Furthermore, I suppose the unavoidably ubiquitous oxymoron combining the two notions into a single powerful conceit, namely McLuhan's phrase "global village" (1962, 43), is worth recalling. Pejorative appellations I conjecture my title will already have viscerally triggered are "imperialistic," "totalitarian," and "megalomaniac." Perhaps some of you may want to keep these in mind as well.
To begin with, let me consider "global semiotics" in what is perhaps its most basic, pedestrian implication: the more or less systematic planetary proliferation of the doctrine of signs during the past quarter of a century and its crystallization into what looks like nothing so much as a lively guild of transnational scholarship. When the International Association for Semiotic Studies (IASS) was founded in Paris on January 21, 1969, not even the most sanguine among us foresaw the pandemic build-up of semiotic studies we are witnessing today. Now — five IASS Congresses later — there exist multifarious organizations dedicated to the regional advancement of such studies, say, in California, or in the southeastern expanse of the United States, or in Toronto, or over the five Nordic lands of Europe (Rauch and Carr eds. 1997) and in the Balkans, as well as in many separate nations. Too, semiotics these days is diffused and advanced in a concentrated and intensive manner, in a yearly cadence, in at least four extraordinary transnational forums: in Imatra (Finland), in Monterrey (Mexico), in Urbino (Italy), and at the University of San Marino.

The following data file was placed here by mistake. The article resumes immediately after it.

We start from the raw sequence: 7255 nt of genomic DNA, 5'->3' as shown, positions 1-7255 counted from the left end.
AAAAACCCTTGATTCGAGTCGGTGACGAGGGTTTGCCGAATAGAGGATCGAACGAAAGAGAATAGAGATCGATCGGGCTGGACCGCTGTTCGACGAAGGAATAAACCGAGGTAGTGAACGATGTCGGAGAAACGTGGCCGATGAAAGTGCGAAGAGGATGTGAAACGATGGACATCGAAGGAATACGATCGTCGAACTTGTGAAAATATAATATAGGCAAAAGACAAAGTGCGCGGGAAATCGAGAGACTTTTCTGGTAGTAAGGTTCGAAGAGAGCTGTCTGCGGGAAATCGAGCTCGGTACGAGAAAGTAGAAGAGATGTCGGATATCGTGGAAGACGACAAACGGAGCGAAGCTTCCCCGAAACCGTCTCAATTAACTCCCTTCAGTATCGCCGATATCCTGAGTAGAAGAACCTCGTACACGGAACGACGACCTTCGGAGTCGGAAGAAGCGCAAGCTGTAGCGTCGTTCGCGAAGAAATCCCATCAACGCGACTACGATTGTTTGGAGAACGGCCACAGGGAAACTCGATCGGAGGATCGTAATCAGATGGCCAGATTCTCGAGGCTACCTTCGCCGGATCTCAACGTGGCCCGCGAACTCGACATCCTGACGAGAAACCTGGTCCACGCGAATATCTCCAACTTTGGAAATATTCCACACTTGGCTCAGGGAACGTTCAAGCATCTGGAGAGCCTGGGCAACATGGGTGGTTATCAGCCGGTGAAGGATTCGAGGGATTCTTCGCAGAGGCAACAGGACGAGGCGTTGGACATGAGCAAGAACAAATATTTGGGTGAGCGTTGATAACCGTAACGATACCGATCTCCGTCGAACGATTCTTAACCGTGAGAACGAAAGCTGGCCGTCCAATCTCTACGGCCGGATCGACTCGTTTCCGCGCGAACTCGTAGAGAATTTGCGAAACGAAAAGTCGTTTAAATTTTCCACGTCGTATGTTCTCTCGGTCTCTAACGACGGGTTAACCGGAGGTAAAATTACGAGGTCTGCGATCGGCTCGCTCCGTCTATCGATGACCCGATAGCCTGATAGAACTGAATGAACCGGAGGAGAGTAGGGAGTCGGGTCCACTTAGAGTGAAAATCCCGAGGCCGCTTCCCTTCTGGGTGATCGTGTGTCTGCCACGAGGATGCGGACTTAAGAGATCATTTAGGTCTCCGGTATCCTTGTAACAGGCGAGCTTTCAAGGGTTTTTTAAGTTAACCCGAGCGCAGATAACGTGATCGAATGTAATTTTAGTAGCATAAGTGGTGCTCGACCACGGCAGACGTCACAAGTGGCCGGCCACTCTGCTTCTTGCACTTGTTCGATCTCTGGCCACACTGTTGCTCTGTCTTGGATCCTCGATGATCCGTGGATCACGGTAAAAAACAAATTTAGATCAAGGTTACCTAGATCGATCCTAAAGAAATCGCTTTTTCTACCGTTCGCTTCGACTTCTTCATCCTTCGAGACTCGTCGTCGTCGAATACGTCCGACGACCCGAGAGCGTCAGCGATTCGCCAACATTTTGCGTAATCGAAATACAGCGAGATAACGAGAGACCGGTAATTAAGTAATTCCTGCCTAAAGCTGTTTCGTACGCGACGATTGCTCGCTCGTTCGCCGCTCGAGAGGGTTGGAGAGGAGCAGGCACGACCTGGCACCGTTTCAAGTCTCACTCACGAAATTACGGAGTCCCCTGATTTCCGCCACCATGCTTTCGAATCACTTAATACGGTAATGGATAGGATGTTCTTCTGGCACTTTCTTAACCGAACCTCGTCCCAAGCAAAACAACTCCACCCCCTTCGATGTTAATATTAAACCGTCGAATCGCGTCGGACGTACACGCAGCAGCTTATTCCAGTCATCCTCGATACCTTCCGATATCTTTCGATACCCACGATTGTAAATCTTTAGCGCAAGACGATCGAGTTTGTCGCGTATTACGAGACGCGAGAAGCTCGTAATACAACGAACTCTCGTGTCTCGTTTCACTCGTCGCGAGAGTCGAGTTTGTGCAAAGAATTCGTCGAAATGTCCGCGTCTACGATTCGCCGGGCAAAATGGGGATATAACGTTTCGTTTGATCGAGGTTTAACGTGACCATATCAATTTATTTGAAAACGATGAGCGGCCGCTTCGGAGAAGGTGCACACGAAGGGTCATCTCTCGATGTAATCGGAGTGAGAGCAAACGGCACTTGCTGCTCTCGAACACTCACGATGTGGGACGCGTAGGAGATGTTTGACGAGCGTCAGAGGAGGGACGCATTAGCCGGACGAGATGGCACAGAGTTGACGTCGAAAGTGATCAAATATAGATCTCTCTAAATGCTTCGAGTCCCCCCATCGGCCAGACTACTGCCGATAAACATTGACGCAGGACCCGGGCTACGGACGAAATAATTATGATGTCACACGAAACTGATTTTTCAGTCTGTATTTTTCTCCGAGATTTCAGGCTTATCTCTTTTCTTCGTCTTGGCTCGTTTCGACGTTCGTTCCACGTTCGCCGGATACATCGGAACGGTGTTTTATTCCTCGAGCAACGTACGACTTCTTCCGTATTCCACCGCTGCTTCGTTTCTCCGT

Humble, numbing even, chronicles of this sort are impressive if only for their sheer mass and surprising diversity. I list here mainly items which were compiled or edited by myself plus, selectively, a few others explicitly documented in sources known to me first-hand. I have read published reports from or of at least the following countries, standing or lately become defunct (but do not doubt that there are sundry inadvertent omissions):
Argentina (Magarinos de Morentin 1987; Rauch and Carr eds. 1997)
Australia (Freadman and Morris 1986; Threadgold 1988; Rauch and Carr eds. 1997)
Austria (Lange-Seidl 1986; Bernard 1987)
Belgium (Martin 1986; Swiggers 1986, Helbo 1979a, 1987)
Brazil (Rector and Neiva 1979; Rector 1986; Braga 1990)
Bulgaria (Bernard 1989)
Canada (Brodeur and Pavel 1979; Bouissac 1986, 1987, 1988; Rauch and Carr eds. 1997)
Chile (Gallardo and Sánchez 1986)
China (Li 1988; Rauch and Carr eds. 1997)
Colombia (Silva 1990)
Czech Republic (Rauch and Carr eds. 1997)
Czechoslovakia (the former) (Osolsobé 1979)
Denmark (Johansen 1979, 1986)
Finland (Tarasti 1986; Rauch and Carr eds. 1997)
France (Coquet and Arrive 1979; Hénault 1986; Réthoré 1989; Rauch and Carr eds. 1997)
Germany (Bange 1979; Lange-Seidl 1986; Rauch and Carr eds. 1997)
Great Britain (Norris 1986)